2) Plan Your Trip Immediately After Snowfall
To get amazing photos in the winter, timing is much more important than your gear. In lowlands where I live, unlike in the mountains, fresh snow is rare and often melts and gets dirty within a few days. I pay attention to weather forecast and especially try to identify short pockets of good weather following the snow storms. Often, even cloudy weather can be good, especially if the clouds are structured. Shooting while it is snowing hardly ever leads to good results (unless the snow storm is combined with direct sun, but that hardly ever happens).
These images were captured after a snow storm. Here, the snow covers everything, including branches of the trees, roofs and roads. Some ugly subjects, which might otherwise be difficult to get out of your frame, such as trash bins in natural parks, literally disappear from your scene under the snow cover. The downside of this is the fact that roads might be difficult to ride – so again be extremely careful (and do not drive if you do not have winter tires and chains in reserve). Inform your family and close friends if some hazard may occur during your trip. Safety first – do not risk just for the prospect of a potentially great image. Your health and well-being are far more important.
3) Work with Snow Structures in the Foreground
Wind and frost create beautiful shapes and structures in fresh snow. Such a theme is ideal for your foreground. If snow cover is older, perhaps already partly melted, look for foot imprints or any tracks in snow – these can serve as leading lines in your composition. Get low and close to those structures and use a wide angle lens. Control your depth of field by applying hyperfocal distance measurements to determine the best spot to focus on. And don’t forget about diffraction, as it can make snow particles and other important details look mushy rather than sharp and detailed.
4) Use a Different Color Palette
What I enjoy about snow-covered landscapes is the very special color palette they exhibit. Snow and frost change the tonality of the landscape. The hue palette gets simplified. Snow softens strong tones and highlights the otherwise less visible pastel colors. Very often, the only saturated color is deep blue of the clear sky. Moreover, snow covers the unfitting color elements on the ground (such as non-complimentary green-brown hues of the empty fields).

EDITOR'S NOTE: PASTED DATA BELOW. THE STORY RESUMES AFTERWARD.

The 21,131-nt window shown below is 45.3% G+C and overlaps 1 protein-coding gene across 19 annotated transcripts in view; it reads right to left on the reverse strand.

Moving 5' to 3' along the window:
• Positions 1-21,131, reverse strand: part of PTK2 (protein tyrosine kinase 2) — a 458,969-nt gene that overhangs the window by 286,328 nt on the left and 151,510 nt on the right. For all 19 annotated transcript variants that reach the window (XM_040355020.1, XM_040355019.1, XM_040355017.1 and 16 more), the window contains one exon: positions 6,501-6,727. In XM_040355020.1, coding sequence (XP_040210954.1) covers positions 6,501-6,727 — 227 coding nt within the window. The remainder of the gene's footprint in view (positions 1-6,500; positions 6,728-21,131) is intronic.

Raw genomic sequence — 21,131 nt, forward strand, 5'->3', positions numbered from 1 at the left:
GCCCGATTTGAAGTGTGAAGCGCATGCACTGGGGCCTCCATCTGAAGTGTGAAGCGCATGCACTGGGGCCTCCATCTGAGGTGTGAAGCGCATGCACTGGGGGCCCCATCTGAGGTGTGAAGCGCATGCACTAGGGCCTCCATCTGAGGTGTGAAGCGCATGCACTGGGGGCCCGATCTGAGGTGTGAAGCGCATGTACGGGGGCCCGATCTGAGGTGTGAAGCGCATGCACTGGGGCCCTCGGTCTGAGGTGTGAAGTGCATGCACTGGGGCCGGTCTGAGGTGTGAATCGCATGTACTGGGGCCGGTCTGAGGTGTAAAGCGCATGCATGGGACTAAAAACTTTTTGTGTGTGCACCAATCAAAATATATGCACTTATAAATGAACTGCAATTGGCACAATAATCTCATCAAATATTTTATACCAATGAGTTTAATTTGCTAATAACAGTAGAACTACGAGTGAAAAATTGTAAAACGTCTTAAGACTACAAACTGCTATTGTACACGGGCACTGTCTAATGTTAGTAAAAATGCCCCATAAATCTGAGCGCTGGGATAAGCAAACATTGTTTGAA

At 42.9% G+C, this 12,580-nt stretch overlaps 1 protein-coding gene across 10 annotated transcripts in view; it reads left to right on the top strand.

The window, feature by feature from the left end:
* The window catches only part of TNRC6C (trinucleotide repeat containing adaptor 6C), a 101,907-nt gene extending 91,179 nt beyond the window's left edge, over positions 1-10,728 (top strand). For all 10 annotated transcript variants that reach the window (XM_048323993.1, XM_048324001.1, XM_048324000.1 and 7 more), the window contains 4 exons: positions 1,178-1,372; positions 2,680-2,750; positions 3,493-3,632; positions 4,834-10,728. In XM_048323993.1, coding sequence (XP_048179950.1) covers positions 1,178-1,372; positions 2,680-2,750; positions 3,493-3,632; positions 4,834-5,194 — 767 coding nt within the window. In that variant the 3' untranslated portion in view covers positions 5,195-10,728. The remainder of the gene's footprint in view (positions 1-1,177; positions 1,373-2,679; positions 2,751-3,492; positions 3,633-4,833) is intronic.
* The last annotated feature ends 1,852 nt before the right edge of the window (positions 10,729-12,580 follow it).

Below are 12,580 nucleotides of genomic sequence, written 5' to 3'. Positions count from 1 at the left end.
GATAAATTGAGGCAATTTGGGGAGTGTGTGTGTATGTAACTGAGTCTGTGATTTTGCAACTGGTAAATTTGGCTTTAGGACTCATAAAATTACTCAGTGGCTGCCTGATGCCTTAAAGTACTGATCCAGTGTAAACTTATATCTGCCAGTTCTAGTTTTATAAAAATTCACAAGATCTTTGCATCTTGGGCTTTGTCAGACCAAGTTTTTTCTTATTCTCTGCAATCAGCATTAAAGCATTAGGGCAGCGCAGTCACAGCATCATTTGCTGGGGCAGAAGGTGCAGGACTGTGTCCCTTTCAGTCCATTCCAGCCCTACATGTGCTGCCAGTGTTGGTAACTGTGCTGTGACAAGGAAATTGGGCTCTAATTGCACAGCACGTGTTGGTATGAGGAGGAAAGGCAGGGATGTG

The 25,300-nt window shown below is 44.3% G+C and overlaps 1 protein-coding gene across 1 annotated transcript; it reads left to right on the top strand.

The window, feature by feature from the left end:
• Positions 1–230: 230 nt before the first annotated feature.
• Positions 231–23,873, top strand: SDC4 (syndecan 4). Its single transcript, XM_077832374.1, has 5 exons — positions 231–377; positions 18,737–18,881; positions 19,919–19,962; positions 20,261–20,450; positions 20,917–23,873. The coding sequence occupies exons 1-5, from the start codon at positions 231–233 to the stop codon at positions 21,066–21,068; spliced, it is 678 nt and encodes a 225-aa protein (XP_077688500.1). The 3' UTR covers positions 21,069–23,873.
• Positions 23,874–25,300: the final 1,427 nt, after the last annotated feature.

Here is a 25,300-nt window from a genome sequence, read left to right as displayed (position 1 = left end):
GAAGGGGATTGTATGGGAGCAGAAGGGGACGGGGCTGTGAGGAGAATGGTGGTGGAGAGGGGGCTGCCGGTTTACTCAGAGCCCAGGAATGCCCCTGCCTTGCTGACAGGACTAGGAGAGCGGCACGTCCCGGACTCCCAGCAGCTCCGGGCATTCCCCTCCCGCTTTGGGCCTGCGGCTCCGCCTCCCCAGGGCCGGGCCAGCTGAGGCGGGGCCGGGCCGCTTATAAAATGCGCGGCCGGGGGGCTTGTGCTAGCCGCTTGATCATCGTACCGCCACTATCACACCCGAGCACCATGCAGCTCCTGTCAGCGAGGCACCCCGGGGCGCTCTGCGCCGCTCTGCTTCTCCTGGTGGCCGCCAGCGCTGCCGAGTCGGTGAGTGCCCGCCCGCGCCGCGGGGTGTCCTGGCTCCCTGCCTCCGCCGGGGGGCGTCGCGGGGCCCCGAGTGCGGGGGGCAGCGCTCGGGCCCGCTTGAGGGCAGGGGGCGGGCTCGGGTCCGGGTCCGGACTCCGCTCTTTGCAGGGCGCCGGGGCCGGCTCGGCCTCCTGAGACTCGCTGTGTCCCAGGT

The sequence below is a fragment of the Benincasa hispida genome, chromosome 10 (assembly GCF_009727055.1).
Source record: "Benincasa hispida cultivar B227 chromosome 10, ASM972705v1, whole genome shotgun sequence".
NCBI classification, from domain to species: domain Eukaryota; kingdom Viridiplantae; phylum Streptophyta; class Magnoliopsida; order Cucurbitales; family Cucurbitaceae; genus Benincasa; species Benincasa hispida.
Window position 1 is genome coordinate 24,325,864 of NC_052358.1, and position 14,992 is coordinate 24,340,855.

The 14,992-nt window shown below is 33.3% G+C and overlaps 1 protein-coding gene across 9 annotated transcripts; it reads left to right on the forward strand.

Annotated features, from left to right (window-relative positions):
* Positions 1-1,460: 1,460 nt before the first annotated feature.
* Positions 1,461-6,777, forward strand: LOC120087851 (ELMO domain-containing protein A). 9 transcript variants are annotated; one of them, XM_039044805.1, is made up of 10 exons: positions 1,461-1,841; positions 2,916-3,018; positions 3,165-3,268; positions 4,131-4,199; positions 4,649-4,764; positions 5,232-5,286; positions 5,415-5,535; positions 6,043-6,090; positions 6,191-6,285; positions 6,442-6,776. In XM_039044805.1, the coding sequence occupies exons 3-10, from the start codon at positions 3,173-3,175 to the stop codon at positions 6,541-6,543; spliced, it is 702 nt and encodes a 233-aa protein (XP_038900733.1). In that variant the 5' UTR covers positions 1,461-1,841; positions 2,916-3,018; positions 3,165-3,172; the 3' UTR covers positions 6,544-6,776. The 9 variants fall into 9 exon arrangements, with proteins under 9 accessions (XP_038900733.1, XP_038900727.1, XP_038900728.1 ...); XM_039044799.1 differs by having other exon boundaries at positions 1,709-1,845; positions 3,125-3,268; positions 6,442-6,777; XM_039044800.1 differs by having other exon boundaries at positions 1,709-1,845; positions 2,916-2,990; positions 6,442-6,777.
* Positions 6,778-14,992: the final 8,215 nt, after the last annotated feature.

During sunset and sunrise, the white snow nicely reflects the saturated tones of the sky. In extreme temperatures, I often observed rich purple and orange tones in the low sky above the horizon before sunrise and after sunset. Don’t be surprised to see bluish shadow areas in sunny conditions – it is just your brain that compensates your perception of the snow color in shadows in real life.
5) Use the Sun as the Primary Subject
The sun makes a wonderful primary subject when you shoot against it and include it in the frame. In the mornings and late afternoons, it hangs really low. If you have a good lens that handles flare well and draws nice sun-stars, the sun will serve as a wonderful compositional element in your images. To get those sun-stars to appear, you would need to stop down your lens to a very small aperture such as f/11 or f/16.
If you see flare and ghosting, you can use a great trick described in detail in Nasim’s article on eliminating ghosting and flare in landscape photography. If you are comfortable with image blending in post, there is another great technique to avoid over-exposure and diffraction: shoot two images – one for the sun at f/16 and one for the foreground and background at a larger aperture like f/8. Then combine the two images in post and use simple blending techniques with layers to bring those sun-stars into your image.